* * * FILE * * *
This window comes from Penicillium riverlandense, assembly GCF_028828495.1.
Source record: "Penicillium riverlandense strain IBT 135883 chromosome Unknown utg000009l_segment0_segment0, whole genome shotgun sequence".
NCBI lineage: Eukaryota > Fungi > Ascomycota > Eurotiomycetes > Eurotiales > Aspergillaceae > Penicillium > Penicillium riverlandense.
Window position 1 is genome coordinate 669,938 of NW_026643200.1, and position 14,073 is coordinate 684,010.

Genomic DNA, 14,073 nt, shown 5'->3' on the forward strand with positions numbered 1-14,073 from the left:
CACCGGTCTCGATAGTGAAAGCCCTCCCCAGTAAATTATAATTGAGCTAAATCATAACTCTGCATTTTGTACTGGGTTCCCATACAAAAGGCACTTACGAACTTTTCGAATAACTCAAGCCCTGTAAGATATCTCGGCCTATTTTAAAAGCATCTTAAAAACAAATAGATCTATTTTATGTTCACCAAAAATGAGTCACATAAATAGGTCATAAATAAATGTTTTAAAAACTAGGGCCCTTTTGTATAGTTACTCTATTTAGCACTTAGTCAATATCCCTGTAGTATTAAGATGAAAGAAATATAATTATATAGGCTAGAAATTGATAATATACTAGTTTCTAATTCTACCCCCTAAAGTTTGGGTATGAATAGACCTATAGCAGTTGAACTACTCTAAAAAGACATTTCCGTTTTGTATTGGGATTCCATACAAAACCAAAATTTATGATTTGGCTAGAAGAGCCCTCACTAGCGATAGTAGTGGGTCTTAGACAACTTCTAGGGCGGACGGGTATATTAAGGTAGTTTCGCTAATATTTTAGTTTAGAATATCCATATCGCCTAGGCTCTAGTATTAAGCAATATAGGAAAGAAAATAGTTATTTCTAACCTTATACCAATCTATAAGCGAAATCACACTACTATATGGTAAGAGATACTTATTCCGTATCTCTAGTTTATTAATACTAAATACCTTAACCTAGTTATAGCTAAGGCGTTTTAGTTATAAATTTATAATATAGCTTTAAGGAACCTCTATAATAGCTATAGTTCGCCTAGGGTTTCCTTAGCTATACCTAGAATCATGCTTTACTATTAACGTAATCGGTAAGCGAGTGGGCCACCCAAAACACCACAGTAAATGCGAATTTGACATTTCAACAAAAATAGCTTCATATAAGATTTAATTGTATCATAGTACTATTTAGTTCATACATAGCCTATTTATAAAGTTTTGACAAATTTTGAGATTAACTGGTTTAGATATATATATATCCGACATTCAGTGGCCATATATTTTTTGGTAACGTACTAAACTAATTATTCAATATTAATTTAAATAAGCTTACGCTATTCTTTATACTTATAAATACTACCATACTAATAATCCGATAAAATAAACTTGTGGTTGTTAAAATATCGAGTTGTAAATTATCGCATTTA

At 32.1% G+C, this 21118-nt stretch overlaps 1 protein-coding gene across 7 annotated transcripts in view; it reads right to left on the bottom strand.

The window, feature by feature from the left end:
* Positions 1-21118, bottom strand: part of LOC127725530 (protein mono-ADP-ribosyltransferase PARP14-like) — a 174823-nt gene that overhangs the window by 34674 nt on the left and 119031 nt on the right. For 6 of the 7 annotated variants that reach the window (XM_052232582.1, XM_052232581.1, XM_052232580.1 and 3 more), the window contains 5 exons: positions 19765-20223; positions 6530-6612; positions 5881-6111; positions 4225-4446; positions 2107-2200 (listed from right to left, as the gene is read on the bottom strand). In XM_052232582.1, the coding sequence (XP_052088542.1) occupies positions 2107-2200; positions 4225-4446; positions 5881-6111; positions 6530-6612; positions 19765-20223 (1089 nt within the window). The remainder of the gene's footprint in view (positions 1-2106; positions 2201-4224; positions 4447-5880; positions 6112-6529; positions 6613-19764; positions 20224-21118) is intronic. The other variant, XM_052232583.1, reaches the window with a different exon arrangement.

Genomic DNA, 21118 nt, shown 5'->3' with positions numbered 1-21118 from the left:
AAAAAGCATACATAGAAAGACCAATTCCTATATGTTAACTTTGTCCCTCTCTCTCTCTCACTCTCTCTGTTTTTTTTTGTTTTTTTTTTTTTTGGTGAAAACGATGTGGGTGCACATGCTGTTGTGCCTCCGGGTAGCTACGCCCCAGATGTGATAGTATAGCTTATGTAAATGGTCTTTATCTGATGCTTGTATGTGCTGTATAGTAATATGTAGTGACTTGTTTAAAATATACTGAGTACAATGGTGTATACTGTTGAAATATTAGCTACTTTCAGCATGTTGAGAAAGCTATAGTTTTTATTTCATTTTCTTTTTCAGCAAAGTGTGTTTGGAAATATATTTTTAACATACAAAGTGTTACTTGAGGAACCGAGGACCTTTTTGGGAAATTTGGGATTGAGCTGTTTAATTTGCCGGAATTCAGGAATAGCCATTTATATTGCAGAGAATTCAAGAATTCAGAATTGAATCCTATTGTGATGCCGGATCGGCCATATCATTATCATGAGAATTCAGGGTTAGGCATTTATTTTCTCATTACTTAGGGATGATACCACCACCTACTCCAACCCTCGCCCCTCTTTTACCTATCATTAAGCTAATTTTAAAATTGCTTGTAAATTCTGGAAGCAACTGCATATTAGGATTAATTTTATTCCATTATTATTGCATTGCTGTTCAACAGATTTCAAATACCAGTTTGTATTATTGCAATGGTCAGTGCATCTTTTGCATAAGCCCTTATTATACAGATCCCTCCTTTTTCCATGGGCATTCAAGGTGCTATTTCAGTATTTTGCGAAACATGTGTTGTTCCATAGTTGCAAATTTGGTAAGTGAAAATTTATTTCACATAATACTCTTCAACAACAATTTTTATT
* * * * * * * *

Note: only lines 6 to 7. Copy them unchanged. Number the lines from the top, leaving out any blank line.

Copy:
CACCGGTCTCGATAGTGAAAGCCCTCCCCAGTAAATTATAATTGAGCTAAATCATAACTCTGCATTTTGTACTGGGTTCCCATACAAAAGGCACTTACGAACTTTTCGAATAACTCAAGCCCTGTAAGATATCTCGGCCTATTTTAAAAGCATCTTAAAAACAAATAGATCTATTTTATGTTCACCAAAAATGAGTCACATAAATAGGTCATAAATAAATGTTTTAAAAACTAGGGCCCTTTTGTATAGTTACTCTATTTAGCACTTAGTCAATATCCCTGTAGTATTAAGATGAAAGAAATATAATTATATAGGCTAGAAATTGATAATATACTAGTTTCTAATTCTACCCCCTAAAGTTTGGGTATGAATAGACCTATAGCAGTTGAACTACTCTAAAAAGACATTTCCGTTTTGTATTGGGATTCCATACAAAACCAAAATTTATGATTTGGCTAGAAGAGCCCTCACTAGCGATAGTAGTGGGTCTTAGACAACTTCTAGGGCGGACGGGTATATTAAGGTAGTTTCGCTAATATTTTAGTTTAGAATATCCATATCGCCTAGGCTCTAGTATTAAGCAATATAGGAAAGAAAATAGTTATTTCTAACCTTATACCAATCTATAAGCGAAATCACACTACTATATGGTAAGAGATACTTATTCCGTATCTCTAGTTTATTAATACTAAATACCTTAACCTAGTTATAGCTAAGGCGTTTTAGTTATAAATTTATAATATAGCTTTAAGGAACCTCTATAATAGCTATAGTTCGCCTAGGGTTTCCTTAGCTATACCTAGAATCATGCTTTACTATTAACGTAATCGGTAAGCGAGTGGGCCACCCAAAACACCACAGTAAATGCGAATTTGACATTTCAACAAAAATAGCTTCATATAAGATTTAATTGTATCATAGTACTATTTAGTTCATACATAGCCTATTTATAAAGTTTTGACAAATTTTGAGATTAACTGGTTTAGATATATATATATCCGACATTCAGTGGCCATATATTTTTTGGTAACGTACTAAACTAATTATTCAATATTAATTTAAATAAGCTTACGCTATTCTTTATACTTATAAATACTACCATACTAATAATCCGATAAAATAAACTTGTGGTTGTTAAAATATCGAGTTGTAAATTATCGCATTTA

At 32.1% G+C, this 21118-nt stretch overlaps 1 protein-coding gene across 7 annotated transcripts in view; it reads right to left on the bottom strand.